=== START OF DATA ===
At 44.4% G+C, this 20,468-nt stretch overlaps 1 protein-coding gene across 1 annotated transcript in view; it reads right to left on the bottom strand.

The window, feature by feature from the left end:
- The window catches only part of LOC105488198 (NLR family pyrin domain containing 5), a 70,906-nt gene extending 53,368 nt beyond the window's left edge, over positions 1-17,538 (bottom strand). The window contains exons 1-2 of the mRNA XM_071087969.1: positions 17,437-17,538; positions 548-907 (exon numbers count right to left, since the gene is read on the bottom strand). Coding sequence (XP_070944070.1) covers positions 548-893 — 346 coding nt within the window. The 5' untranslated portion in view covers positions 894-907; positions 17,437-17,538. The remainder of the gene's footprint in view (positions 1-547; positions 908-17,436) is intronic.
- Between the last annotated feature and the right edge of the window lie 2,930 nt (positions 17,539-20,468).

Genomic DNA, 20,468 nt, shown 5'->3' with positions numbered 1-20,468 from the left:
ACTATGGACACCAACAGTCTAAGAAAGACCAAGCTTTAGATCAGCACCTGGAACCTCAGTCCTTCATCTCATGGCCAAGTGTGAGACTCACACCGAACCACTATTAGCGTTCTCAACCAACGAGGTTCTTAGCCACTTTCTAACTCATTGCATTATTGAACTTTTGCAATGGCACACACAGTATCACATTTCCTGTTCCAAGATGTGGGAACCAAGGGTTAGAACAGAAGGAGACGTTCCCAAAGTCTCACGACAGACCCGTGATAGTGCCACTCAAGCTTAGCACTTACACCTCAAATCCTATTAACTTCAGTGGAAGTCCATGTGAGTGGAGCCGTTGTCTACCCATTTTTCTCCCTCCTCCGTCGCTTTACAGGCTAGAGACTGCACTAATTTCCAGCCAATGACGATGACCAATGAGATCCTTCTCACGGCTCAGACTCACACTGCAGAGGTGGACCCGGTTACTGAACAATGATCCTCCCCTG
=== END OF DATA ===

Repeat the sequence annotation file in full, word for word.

At 44.4% G+C, this 20,468-nt stretch overlaps 1 protein-coding gene across 1 annotated transcript in view; it reads right to left on the bottom strand.

The window, feature by feature from the left end:
- The window catches only part of LOC105488198 (NLR family pyrin domain containing 5), a 70,906-nt gene extending 53,368 nt beyond the window's left edge, over positions 1-17,538 (bottom strand). The window contains exons 1-2 of the mRNA XM_071087969.1: positions 17,437-17,538; positions 548-907 (exon numbers count right to left, since the gene is read on the bottom strand). Coding sequence (XP_070944070.1) covers positions 548-893 — 346 coding nt within the window. The 5' untranslated portion in view covers positions 894-907; positions 17,437-17,538. The remainder of the gene's footprint in view (positions 1-547; positions 908-17,436) is intronic.
- Between the last annotated feature and the right edge of the window lie 2,930 nt (positions 17,539-20,468).

Genomic DNA, 20,468 nt, shown 5'->3' with positions numbered 1-20,468 from the left:
ACTATGGACACCAACAGTCTAAGAAAGACCAAGCTTTAGATCAGCACCTGGAACCTCAGTCCTTCATCTCATGGCCAAGTGTGAGACTCACACCGAACCACTATTAGCGTTCTCAACCAACGAGGTTCTTAGCCACTTTCTAACTCATTGCATTATTGAACTTTTGCAATGGCACACACAGTATCACATTTCCTGTTCCAAGATGTGGGAACCAAGGGTTAGAACAGAAGGAGACGTTCCCAAAGTCTCACGACAGACCCGTGATAGTGCCACTCAAGCTTAGCACTTACACCTCAAATCCTATTAACTTCAGTGGAAGTCCATGTGAGTGGAGCCGTTGTCTACCCATTTTTCTCCCTCCTCCGTCGCTTTACAGGCTAGAGACTGCACTAATTTCCAGCCAATGACGATGACCAATGAGATCCTTCTCACGGCTCAGACTCACACTGCAGAGGTGGACCCGGTTACTGAACAATGATCCTCCCCTG